A normal part of growth and development will include negativism.
As your child grows they will go through a normal developmental stage of being negative. Most children go through a period of time, typically around 14 months, or until age 3, when they seem to resist everything their parents want them to do; their favorite word seems to be no. This is a time when your toddler begins to develop a strong sense of becoming their own separate person with their own wants, needs, ideas and abilities. This stage of negativism can be very frustrating for a caregiver but it is important for their growth and development.
This stage of negativity is difficult for most adults to manage. Also at this time their understanding of language is still incomplete, which can make things even more difficult and challenging. Children may resist cooperating even when they don’t know what you mean. While trying to get through this difficult stage Michigan State University Extension recommends keeping in mind that this stage will eventually pass and that this is an important time of learning for your child. Some techniques that may help you and your child during this phase include:
- Maintain firm and reasonable limits, even though your child objects. Riding in a car seat is good example. This is a safety concern and there will be no other choice.
- Give them opportunities to make choices on their own. However, give them only a couple of options, both of which you are willing to accept. You might offer “do you want your blankets on or off?” “Would you like the blue or white cup?” Offering unlimited choices may be too overwhelming, or they may make a choice you are not willing to accept.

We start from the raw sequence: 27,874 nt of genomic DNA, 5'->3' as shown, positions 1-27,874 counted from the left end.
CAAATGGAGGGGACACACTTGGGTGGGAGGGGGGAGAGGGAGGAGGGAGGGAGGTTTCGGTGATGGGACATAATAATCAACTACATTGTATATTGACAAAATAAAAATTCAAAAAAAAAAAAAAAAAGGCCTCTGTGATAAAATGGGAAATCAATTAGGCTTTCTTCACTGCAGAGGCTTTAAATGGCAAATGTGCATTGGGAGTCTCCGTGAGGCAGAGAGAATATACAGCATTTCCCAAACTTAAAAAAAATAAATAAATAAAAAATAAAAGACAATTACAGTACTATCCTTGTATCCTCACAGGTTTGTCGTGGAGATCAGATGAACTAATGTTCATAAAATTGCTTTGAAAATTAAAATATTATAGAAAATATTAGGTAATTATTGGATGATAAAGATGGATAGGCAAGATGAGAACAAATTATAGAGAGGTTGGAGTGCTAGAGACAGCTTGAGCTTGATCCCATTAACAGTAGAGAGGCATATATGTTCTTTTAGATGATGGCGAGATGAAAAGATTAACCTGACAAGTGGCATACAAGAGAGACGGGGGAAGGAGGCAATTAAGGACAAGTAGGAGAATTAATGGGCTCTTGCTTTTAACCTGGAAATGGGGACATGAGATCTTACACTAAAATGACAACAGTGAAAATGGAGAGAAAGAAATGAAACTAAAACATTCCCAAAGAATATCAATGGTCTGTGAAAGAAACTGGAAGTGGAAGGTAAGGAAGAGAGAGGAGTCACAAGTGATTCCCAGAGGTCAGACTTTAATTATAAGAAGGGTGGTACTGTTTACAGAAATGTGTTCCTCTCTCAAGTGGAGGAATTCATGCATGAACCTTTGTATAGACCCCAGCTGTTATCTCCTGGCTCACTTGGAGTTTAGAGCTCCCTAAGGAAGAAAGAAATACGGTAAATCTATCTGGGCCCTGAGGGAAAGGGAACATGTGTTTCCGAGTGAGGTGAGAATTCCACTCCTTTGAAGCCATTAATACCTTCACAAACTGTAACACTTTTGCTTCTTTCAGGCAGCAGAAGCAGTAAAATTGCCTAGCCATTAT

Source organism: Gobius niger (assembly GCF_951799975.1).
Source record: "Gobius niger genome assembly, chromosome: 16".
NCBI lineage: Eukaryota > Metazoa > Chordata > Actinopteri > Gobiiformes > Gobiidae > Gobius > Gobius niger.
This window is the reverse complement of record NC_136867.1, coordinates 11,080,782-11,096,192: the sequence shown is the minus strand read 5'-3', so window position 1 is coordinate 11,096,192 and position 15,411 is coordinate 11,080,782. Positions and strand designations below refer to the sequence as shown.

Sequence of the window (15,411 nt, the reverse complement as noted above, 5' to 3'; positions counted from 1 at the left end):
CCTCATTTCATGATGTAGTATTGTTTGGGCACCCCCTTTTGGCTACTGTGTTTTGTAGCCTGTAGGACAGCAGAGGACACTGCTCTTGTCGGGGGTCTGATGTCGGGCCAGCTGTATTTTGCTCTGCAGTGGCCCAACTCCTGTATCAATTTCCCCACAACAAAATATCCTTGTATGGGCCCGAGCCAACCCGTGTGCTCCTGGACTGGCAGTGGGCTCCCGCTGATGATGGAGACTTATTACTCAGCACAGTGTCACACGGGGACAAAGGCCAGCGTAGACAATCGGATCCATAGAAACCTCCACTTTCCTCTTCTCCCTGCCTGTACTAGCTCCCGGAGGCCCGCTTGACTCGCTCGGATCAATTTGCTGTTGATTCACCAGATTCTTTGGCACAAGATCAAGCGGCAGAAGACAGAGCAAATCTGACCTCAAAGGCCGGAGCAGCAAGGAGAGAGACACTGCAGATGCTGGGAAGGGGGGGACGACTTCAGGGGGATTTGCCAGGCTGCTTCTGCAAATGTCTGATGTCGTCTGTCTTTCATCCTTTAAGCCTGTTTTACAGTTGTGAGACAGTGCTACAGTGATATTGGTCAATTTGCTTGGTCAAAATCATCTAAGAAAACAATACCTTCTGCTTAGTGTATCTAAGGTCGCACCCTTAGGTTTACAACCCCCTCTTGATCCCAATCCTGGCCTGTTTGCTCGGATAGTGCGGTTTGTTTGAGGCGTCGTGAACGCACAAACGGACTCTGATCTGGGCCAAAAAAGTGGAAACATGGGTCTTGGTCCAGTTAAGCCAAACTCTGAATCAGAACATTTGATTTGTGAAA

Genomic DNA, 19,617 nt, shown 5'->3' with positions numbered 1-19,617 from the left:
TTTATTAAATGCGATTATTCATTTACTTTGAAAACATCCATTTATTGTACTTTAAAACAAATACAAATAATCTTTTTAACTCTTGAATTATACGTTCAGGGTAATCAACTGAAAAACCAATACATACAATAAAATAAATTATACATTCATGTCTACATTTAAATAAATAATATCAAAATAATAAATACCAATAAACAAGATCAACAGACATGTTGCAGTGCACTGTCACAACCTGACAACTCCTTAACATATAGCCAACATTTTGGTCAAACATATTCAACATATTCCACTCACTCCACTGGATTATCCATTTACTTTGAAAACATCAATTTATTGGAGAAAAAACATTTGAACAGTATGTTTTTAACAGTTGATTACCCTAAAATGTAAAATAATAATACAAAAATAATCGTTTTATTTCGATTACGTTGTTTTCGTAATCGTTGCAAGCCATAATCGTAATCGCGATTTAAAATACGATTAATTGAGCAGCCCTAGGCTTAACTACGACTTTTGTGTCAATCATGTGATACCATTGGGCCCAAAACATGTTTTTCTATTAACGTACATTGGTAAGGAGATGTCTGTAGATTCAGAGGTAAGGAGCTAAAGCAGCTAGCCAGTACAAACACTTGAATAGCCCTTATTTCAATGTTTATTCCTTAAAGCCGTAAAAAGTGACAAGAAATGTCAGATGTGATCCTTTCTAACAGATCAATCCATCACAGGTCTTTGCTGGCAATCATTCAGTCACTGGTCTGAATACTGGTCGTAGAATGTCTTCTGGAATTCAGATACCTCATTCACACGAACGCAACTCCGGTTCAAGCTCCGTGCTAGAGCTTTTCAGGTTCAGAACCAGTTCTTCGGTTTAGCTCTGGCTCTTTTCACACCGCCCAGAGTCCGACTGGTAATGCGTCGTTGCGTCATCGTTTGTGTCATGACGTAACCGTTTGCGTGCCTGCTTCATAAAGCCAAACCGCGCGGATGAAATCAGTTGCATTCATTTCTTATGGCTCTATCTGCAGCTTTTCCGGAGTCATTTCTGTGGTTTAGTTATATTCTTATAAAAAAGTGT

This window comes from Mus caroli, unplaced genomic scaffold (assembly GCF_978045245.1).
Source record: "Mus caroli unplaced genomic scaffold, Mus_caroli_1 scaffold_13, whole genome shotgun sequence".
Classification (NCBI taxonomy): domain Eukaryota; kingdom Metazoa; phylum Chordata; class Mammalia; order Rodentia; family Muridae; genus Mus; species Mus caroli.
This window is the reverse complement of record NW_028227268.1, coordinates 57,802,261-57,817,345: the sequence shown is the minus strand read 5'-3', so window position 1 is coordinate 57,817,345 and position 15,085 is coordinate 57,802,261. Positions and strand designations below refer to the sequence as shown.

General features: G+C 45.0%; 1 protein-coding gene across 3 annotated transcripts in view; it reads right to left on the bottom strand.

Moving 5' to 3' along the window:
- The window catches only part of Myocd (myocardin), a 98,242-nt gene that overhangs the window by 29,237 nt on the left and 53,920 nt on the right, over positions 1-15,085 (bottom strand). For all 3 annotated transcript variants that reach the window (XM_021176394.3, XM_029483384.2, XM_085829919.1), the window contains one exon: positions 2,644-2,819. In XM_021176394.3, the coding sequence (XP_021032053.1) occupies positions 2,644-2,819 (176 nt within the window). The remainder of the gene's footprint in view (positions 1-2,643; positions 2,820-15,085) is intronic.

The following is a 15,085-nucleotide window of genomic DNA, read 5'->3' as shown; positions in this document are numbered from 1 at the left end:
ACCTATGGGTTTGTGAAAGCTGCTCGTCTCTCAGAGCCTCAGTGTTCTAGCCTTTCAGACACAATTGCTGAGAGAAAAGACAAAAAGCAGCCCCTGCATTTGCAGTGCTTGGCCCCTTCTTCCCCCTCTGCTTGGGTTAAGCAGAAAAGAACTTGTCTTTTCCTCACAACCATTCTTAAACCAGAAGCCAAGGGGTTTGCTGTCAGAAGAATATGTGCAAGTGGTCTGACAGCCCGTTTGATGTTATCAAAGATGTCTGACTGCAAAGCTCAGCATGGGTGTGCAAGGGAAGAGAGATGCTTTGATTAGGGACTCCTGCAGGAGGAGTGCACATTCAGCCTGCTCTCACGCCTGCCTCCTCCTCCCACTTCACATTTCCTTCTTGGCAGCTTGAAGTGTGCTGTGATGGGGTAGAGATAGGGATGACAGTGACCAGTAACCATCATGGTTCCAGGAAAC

- Avoid giving choices when “no” is not an option. Do not ask, “Do you want to leave the park now?” Instead ask, “Would you like to leave the park now or in 10 minutes?”
- Accept no sometimes. “Would you like to play with the blocks?” It’s ok if they say no!
Just like all other stages of development your child need’s you to help them learn. Maintaining a positive attitude will help both you and your child during this challenging period. When you respond to them calmly, consistently and lovingly you will promote healthy brain development, encourage their emotional development and will decrease stress.